Often, however, there is additional information that would change how a lead gets routed. For example, a prospective customer may be working with a number of partners who will be involved in the buying process. Chaos would ensue if a partner working with Mick’s customer gets routed to John. You need a way to ensure that any leads associated with the opportunity are routed to the right sales person, whether they are with the prospect or the partner. You codify these implied relationships, even if temporarily.

One way to do this is to create a type of record in the CRM System that associates an email domain with a specific salesperson.  You can then also link together leads that come from the same domain.  In this way, salespeople that have a history with a certain account or who won an account globally will be assigned leads from that company, even if the leads would ordinarily be routed elsewhere due to factors such as geography. With these linkages in place, the CRM System intelligently routes the leads and is a source of useful information.  It becomes a useful tool instead of a hindrance.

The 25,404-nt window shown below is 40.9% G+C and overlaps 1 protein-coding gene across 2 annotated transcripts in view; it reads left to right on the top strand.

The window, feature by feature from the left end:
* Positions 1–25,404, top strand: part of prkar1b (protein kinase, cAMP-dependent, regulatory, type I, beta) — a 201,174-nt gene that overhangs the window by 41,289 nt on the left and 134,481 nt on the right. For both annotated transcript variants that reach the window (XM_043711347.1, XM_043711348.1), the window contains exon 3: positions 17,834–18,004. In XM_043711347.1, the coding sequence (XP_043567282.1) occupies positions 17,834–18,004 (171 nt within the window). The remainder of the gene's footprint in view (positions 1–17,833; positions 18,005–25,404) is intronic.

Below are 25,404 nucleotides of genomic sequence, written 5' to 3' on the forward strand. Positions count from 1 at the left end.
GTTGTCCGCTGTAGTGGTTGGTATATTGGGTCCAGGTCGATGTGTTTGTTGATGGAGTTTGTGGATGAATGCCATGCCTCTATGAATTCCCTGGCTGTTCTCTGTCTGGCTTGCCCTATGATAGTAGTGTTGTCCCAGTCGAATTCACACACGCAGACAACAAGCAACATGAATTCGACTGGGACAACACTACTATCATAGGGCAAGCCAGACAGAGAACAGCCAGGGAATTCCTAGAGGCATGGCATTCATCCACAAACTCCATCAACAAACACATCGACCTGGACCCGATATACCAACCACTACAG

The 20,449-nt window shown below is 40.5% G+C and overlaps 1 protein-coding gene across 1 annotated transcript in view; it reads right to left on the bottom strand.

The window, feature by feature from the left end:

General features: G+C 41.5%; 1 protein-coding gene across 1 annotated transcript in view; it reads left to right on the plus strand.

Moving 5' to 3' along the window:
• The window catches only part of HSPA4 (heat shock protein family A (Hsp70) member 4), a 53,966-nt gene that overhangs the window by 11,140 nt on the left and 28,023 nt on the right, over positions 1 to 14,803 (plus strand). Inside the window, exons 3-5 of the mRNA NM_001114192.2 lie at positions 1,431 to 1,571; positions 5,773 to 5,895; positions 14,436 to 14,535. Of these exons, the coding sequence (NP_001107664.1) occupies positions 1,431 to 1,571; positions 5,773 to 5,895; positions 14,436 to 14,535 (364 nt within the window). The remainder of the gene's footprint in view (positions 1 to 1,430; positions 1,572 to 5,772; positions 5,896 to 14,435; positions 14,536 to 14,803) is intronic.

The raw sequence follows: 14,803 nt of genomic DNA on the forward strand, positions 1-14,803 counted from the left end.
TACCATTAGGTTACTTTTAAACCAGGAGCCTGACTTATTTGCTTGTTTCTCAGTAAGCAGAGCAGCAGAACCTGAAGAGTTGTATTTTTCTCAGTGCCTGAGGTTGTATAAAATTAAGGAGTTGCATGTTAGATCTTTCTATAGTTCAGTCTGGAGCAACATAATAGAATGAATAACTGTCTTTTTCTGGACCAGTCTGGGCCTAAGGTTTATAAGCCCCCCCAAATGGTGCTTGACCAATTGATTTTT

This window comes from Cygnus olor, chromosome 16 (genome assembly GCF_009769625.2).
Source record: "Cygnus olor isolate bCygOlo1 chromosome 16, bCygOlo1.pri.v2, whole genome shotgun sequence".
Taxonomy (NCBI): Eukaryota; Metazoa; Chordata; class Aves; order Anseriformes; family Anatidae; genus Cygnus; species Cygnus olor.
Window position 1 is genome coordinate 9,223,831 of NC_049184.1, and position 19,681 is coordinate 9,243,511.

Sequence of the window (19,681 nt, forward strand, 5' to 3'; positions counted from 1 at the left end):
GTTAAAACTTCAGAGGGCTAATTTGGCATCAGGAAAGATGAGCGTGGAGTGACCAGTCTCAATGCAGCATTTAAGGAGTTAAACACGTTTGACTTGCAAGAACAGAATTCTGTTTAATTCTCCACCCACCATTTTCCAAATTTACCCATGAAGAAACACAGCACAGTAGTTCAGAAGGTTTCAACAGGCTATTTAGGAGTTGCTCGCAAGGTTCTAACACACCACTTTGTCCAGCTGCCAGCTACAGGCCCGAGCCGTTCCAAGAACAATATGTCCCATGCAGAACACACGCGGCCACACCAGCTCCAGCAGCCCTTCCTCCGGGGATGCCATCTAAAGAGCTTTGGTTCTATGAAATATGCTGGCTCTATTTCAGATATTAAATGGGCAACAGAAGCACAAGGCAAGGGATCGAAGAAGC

3. Automate Stuff (to reduce drudgery)

Many organizations have business processes that are manual, leverage multiple different systems and, thus, error prone.  If those processes require customer-facing people to constantly click through a bunch of mindless, repetitive tasks, it can be really soul-sucking.  Why not automate those processes in the CRM System?  Automating processes reinforces the role of the CRM system as a place to get things done instead of the place where fun goes to die.

Some great examples of this are available in the Public Sector, where CRM is streamlining and automating citizen-centric processes, particularly processes that determine eligibility for government programs.  Most of these processes today require case workers to fill out lots of paperwork, look in a bunch of systems and then enter data into a bunch of other systems.   Not fun if you are a case worker and certainly inefficient if you are a citizen.